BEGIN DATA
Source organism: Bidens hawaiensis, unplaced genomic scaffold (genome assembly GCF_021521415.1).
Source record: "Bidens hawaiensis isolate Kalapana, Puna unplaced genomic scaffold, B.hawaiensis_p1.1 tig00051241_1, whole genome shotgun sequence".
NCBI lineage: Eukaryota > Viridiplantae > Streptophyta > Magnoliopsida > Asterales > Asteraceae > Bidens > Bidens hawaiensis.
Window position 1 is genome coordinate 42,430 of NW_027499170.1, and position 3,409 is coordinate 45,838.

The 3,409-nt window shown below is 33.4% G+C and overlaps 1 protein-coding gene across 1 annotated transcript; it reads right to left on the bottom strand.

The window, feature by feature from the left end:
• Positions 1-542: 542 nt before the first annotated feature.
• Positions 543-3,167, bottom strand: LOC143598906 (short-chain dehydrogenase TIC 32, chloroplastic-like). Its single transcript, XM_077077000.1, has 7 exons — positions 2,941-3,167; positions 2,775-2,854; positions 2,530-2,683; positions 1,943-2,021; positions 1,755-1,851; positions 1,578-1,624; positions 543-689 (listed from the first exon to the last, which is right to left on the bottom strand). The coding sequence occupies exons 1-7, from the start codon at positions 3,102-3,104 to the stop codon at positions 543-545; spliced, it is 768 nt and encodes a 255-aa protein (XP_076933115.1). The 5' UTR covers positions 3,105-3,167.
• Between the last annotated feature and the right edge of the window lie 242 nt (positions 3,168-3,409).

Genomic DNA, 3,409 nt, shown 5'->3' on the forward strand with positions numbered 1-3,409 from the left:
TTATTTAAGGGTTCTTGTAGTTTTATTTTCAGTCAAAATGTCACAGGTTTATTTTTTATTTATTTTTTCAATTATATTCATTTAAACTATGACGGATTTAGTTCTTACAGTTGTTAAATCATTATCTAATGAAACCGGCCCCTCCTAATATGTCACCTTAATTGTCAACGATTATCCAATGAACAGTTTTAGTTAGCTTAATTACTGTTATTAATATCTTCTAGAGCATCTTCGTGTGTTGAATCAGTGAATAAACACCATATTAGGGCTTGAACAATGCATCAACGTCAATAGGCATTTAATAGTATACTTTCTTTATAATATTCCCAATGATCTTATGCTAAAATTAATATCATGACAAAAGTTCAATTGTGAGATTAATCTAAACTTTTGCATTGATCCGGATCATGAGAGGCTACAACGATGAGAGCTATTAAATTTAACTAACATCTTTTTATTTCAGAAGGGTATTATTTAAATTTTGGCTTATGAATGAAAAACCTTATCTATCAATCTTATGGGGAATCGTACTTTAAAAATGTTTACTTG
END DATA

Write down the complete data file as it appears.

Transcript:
Source organism: Bidens hawaiensis, unplaced genomic scaffold (genome assembly GCF_021521415.1).
Source record: "Bidens hawaiensis isolate Kalapana, Puna unplaced genomic scaffold, B.hawaiensis_p1.1 tig00051241_1, whole genome shotgun sequence".
NCBI lineage: Eukaryota > Viridiplantae > Streptophyta > Magnoliopsida > Asterales > Asteraceae > Bidens > Bidens hawaiensis.
Window position 1 is genome coordinate 42,430 of NW_027499170.1, and position 3,409 is coordinate 45,838.

The 3,409-nt window shown below is 33.4% G+C and overlaps 1 protein-coding gene across 1 annotated transcript; it reads right to left on the bottom strand.

The window, feature by feature from the left end:
• Positions 1-542: 542 nt before the first annotated feature.
• Positions 543-3,167, bottom strand: LOC143598906 (short-chain dehydrogenase TIC 32, chloroplastic-like). Its single transcript, XM_077077000.1, has 7 exons — positions 2,941-3,167; positions 2,775-2,854; positions 2,530-2,683; positions 1,943-2,021; positions 1,755-1,851; positions 1,578-1,624; positions 543-689 (listed from the first exon to the last, which is right to left on the bottom strand). The coding sequence occupies exons 1-7, from the start codon at positions 3,102-3,104 to the stop codon at positions 543-545; spliced, it is 768 nt and encodes a 255-aa protein (XP_076933115.1). The 5' UTR covers positions 3,105-3,167.
• Between the last annotated feature and the right edge of the window lie 242 nt (positions 3,168-3,409).

Genomic DNA, 3,409 nt, shown 5'->3' on the forward strand with positions numbered 1-3,409 from the left:
TTATTTAAGGGTTCTTGTAGTTTTATTTTCAGTCAAAATGTCACAGGTTTATTTTTTATTTATTTTTTCAATTATATTCATTTAAACTATGACGGATTTAGTTCTTACAGTTGTTAAATCATTATCTAATGAAACCGGCCCCTCCTAATATGTCACCTTAATTGTCAACGATTATCCAATGAACAGTTTTAGTTAGCTTAATTACTGTTATTAATATCTTCTAGAGCATCTTCGTGTGTTGAATCAGTGAATAAACACCATATTAGGGCTTGAACAATGCATCAACGTCAATAGGCATTTAATAGTATACTTTCTTTATAATATTCCCAATGATCTTATGCTAAAATTAATATCATGACAAAAGTTCAATTGTGAGATTAATCTAAACTTTTGCATTGATCCGGATCATGAGAGGCTACAACGATGAGAGCTATTAAATTTAACTAACATCTTTTTATTTCAGAAGGGTATTATTTAAATTTTGGCTTATGAATGAAAAACCTTATCTATCAATCTTATGGGGAATCGTACTTTAAAAATGTTTACTTG